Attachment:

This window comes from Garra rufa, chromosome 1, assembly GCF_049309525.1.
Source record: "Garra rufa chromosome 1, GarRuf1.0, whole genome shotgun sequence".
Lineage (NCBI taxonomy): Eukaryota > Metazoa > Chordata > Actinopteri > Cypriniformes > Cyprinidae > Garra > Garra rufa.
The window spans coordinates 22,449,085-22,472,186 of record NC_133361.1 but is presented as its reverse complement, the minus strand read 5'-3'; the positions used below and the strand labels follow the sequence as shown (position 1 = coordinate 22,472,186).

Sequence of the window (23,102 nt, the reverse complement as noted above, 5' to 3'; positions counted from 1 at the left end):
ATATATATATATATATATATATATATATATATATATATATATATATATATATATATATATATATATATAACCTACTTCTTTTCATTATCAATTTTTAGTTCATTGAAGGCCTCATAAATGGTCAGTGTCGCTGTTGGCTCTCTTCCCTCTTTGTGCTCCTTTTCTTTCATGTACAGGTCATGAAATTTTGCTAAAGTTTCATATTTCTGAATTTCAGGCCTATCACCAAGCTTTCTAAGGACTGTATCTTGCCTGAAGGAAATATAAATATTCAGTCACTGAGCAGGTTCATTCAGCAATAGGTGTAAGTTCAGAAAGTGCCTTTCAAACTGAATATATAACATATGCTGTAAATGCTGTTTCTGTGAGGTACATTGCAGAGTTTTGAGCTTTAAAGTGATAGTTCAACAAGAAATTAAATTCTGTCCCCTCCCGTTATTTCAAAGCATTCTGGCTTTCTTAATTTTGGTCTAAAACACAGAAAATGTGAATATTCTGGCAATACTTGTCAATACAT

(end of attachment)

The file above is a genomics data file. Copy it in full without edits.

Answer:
This window comes from Garra rufa, chromosome 1, assembly GCF_049309525.1.
Source record: "Garra rufa chromosome 1, GarRuf1.0, whole genome shotgun sequence".
Lineage (NCBI taxonomy): Eukaryota > Metazoa > Chordata > Actinopteri > Cypriniformes > Cyprinidae > Garra > Garra rufa.
The window spans coordinates 22,449,085-22,472,186 of record NC_133361.1 but is presented as its reverse complement, the minus strand read 5'-3'; the positions used below and the strand labels follow the sequence as shown (position 1 = coordinate 22,472,186).

Sequence of the window (23,102 nt, the reverse complement as noted above, 5' to 3'; positions counted from 1 at the left end):
ATATATATATATATATATATATATATATATATATATATATATATATATATATATATATATATATATATAACCTACTTCTTTTCATTATCAATTTTTAGTTCATTGAAGGCCTCATAAATGGTCAGTGTCGCTGTTGGCTCTCTTCCCTCTTTGTGCTCCTTTTCTTTCATGTACAGGTCATGAAATTTTGCTAAAGTTTCATATTTCTGAATTTCAGGCCTATCACCAAGCTTTCTAAGGACTGTATCTTGCCTGAAGGAAATATAAATATTCAGTCACTGAGCAGGTTCATTCAGCAATAGGTGTAAGTTCAGAAAGTGCCTTTCAAACTGAATATATAACATATGCTGTAAATGCTGTTTCTGTGAGGTACATTGCAGAGTTTTGAGCTTTAAAGTGATAGTTCAACAAGAAATTAAATTCTGTCCCCTCCCGTTATTTCAAAGCATTCTGGCTTTCTTAATTTTGGTCTAAAACACAGAAAATGTGAATATTCTGGCAATACTTGTCAATACAT